The Role of Analytics in Improving Staffing Strategies
Human resources (HR) is a business operation where efficiency is imperative. Specifically, the process of employee recruitment and retention is simply too important to leave to chance. Whether a business unit manager needs the latest information on time and attendance to streamline their scheduling process or a quick payroll audit by the HR manager to address a problem, analytics help make data accessible to business leaders.
Here are some ways to leverage HR analytics to improve the way businesses are run and increase efficiency:
- Recruiting. When a job candidate is brought on board but ends up not being right for the position, turnover can happen, and filling open positions becomes expensive and time-consuming. Recruiting analytics lets a company see where its best candidates come from and which profiles tend to succeed more often over the long term.
- Tracking time and attendance. With time and attendance analytics, companies can determine the most efficient patterns in employee scheduling to strategically manage the scheduling process, stay in compliance with company and legal requirements and even identify patterns of absenteeism.
- Streamlining the management of benefits. Consider the reporting needed during open enrollment. An analytics-driven reporting system makes it easy to see who is enrolled and where decisions are pending.
In a competitive job market, it is essential to focus on improving employee retention, so that one is not expending time and financial resources in the recruitment process. The following actions can help identify what’s needed to retain employees and how analytics can help improve employee retention efforts overall:
- Measure employee turnover. Many business owners and HR professionals use employee retention metrics to evaluate the quality of their hiring programs and overall health of their workforce. For example, if they regularly employ 20 workers and three resigned or were terminated during the first quarter, their employee retention rate would be (20-3) / 20 = 0.85 or 85%. This percentage can vary across different industries and in different parts of the country, so this benchmark is most valuable as an internal metric evaluated over time.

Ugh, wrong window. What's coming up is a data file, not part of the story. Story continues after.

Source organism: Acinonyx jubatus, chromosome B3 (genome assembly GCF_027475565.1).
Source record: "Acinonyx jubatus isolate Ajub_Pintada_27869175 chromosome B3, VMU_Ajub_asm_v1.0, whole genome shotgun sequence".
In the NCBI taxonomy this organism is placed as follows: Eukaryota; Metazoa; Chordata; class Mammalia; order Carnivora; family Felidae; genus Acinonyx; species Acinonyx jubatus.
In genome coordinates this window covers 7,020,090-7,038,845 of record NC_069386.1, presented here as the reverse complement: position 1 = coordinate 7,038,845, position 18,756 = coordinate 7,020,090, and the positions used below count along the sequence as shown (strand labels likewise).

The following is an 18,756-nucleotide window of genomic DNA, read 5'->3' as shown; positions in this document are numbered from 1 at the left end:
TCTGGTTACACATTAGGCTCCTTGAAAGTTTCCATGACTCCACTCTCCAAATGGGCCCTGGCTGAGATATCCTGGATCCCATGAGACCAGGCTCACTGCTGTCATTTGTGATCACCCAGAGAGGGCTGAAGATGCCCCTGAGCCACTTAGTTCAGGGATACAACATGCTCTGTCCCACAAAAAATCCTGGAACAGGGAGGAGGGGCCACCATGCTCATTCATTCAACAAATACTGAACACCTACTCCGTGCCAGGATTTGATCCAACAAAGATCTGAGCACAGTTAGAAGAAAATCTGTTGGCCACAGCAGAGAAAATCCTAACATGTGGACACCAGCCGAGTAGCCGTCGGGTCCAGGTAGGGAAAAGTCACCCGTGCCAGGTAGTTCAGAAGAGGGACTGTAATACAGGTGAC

- Explain career development. Employees are more likely to stay at a job when they have a clear understanding of their individual career development path. It’s wise to help candidates understand where each position could lead.
- Work together. When it comes to addressing employee retention, businesses may fail to support one of the most important relationships that define a worker’s day-to-day experience: the interaction between managers and employees.
Establishing employee retention as an important metric can help give managers the incentive that they need to focus on retaining talent. Best practices include the following:
- Provide information to managers on why employee retention is important to the company, including the costs of replacing workers who leave.
- Make employee retention an explicit key performance indicator (KPI) for manager evaluations.
- Invest in basic management training on communication, goal setting and other important skills for managers who oversee other staff members.
- Make time in schedules to actively interact with employees. HR needs to consider timing when developing manager allocations, and they should periodically check-in with managers on areas where they can use support.
The Role of HR Technology
An effective retention strategy begins with recruiting the right employees. By leveraging the resources of human capital management software, it’s possible to target efforts on finding ideal candidates for specific positions and for the company culture.
With today’s applicant tracking systems, it’s possible to:
- Develop job descriptions with input from all stakeholders.
- Set minimum screening criteria to focus on the most qualified applicants.
- Access data for the entire recruiting process from a single interface.
With smoother operations, better screening tools and access to data, recruiters can attract a higher caliber of employees. Starting with the right employees makes it easier to increase employee retention beginning on day one.
Paychex offers highly impactful service and enhanced technology offerings within Paychex Flex, including the Paychex Employee Retention Tax Credit (ERTC) Service, Paychex Retention Insights and enhancements to Paychex Flex Hiring and Onboarding for a fully digital and paperless experience. Paychex is an NJCPA member benefit provider.